In the drylot system there were more health issues than in calves wintering out in the fields (on standing corn or swath grazing).  “We saw some coccidiosis in the drylot calves, but not in the extensive grazing systems,” he says.  Confined calves are generally more at risk for illness—sharing contagious disease or parasites (lice, coccidiosis, etc.).

Out in the extensive system calves seem to be healthier and hardier, though producers must be prepared to deal with wind chill factors and cold stress.  “Proper shelter or windbreaks is key,” he says.

“The drylot ration was a processed green feed with some concentrates (20%), but out in the extensive systems if we wanted those calves to consume enough forage to meet the targeted rate of gain there was more challenge.  We had to provide a range pellet—about 5 pounds per head per day.  These growing calves need more nutrients than pregnant dry cows that are just trying to maintain bodyweight.  We want these calves to grow and gain so they need a higher level of energy and protein.” This can be provided in nearly any form of protein supplement that can be provided economically.

Animal health is important, so calves should be well vaccinated prior to going into a backgrounding program.  “They need good wind protection, and in some situations bedding—so they are not lying in snow or on frozen ground.”  You want to avoid cold stress.

“If you are considering retaining ownership and backgrounding calves, pencil it out, and see if it’s economical to put on that extra 200 pounds with the resources on your farm or ranch.  Don’t just decide to background because your neighbor is doing it.  It must fit your own program and resources.  Do you have the land—if you are going to graze—or the facilities and labor if you are going to drylot calves?  What is the price advantage if you grow that animal to larger weight?  Make sure you have a good marketing option at the end of the backgrounding program,” he says.

“It might be a year where hay or some other forage is cost-effective, or growing the annual cereal or warm-season crop.  There might be an advantage for starting a backgrounding program on your operation, rather than selling calves at weaning.”

A few farmers take in grass cattle/stockers or utilize some of the crops they grow.  “With increasing costs of everything, feedlots tend to take in yearlings more readily than calves—depending on the month and the market.  There are sometimes advantages in taking weaned calves and growing them bigger on grass or crops,” says Lardner.

This is also a way to stretch the beef supply and have some cattle to market all through the year—with a steady flow of finished cattle from the feedlot—rather than having most of the animals coming to market at once.  “Backgrounding is a way to create constant supply.  Feedlots can source and purchase groups of calves that are all the same frame size.  It’s all about supply and demand.  Since most calves are born in the spring, backgrounding at different rates enables feedlots to find a constant supply.  They can come into the feedlot at different times,” he says.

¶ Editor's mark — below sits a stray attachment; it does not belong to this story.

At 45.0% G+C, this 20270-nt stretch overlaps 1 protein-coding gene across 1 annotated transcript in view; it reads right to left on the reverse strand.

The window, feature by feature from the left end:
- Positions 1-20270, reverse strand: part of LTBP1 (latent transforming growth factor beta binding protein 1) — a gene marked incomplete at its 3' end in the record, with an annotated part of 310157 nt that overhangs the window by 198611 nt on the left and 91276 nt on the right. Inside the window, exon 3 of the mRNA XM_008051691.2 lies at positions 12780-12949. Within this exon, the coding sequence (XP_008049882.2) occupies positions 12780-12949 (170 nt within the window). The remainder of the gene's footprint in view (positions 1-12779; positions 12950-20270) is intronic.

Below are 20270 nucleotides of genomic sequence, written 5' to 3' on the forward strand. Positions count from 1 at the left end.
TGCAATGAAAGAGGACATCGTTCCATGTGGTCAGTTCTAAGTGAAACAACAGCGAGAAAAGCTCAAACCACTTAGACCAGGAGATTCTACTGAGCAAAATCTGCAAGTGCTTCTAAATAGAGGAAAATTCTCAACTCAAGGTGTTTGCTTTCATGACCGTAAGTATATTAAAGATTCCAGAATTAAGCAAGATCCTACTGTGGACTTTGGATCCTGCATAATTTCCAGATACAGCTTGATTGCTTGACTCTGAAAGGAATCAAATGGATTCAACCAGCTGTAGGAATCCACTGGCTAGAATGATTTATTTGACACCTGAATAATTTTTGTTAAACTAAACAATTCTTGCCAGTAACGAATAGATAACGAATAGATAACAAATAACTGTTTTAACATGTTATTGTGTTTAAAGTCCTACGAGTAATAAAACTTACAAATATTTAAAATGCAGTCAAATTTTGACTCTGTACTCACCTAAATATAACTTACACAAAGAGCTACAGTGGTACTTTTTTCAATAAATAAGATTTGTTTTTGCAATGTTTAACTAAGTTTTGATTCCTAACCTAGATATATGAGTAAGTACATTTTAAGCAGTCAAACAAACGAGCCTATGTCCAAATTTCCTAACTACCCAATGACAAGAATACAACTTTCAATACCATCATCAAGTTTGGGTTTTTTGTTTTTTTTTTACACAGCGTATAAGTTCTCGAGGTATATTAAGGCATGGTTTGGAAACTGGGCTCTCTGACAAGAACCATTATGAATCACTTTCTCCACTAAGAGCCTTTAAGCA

“A Char-cross calf might enter the feedlot a couple months ahead of the Hereford/Angus calf because he already has the bigger frame.  A British backgrounded calf might be on a 1.5 pound daily rate of gain whereas the Char-cross or Simmental calf might be gaining 2 to 2.5 pounds per day,” he explains.

Backgrounding In Missouri
Eric Bailey, State Extension Beef Specialist, University of Missouri, says there are some regions in his state where a person can competitively buy calves and do well with them.  “In the stocker/backgrounding business the money is usually made on how you buy them.  In Missouri the average producer runs about 30 cows, so there are many small lots of calves being sold,” he says.

There are opportunities to buy small groups of calves inexpensively and upgrade them.  Lot size impacts sale price.  Also, some small farms may not dehorn or castrate; their cattle are like a savings account, and they sell a few when they need some money.   A person can pick up calves here and there and shape them up and eventually make uniform bunches to resell at larger weight.

To be successful, a backgrounder needs accessible and affordable feed sources.  “One advantage we have in Missouri is our proximity to the corn belt and we don’t have the freight costs that some folks do.  We also have access to many byproducts like distillers’ grains, gluten feed, soy hulls, etc.”

If calves are on pasture, most backgrounders will be feeding 5 to 10 pounds per head per day of some kind of mix of these commodities.  “The blend that most feed mills sell will be a pellet that’s a combination of distillers’ grains, corn, gluten and soy hulls.  The actual mix may change, depending on what they can buy, but this type of blend can be used for cows or backgrounding calves,” he says.

“The productivity of our land is a plus.  If a person is grazing stocker cattle, a good pasture might support one steer per acre.  If you are only keeping them a short time (90 days, instead of the standard 150-180 days), it might support 1.5 steers per acre, while the pasture is growing,” says Bailey.

Missouri produces nearly 2 million calves each year, but 85% of them leave the state at weaning to go elsewhere.  There is tremendous opportunity for backgrounding.  “We are not a fed-cattle state; we lack the large feedlots and slaughter capacity.  In the future, I believe our best asset is an 800-pound steer that is ready to go on feed somewhere, rather than a 500-pound steer that somebody else has to straighten out and then grow and then put on feed,” says Bailey.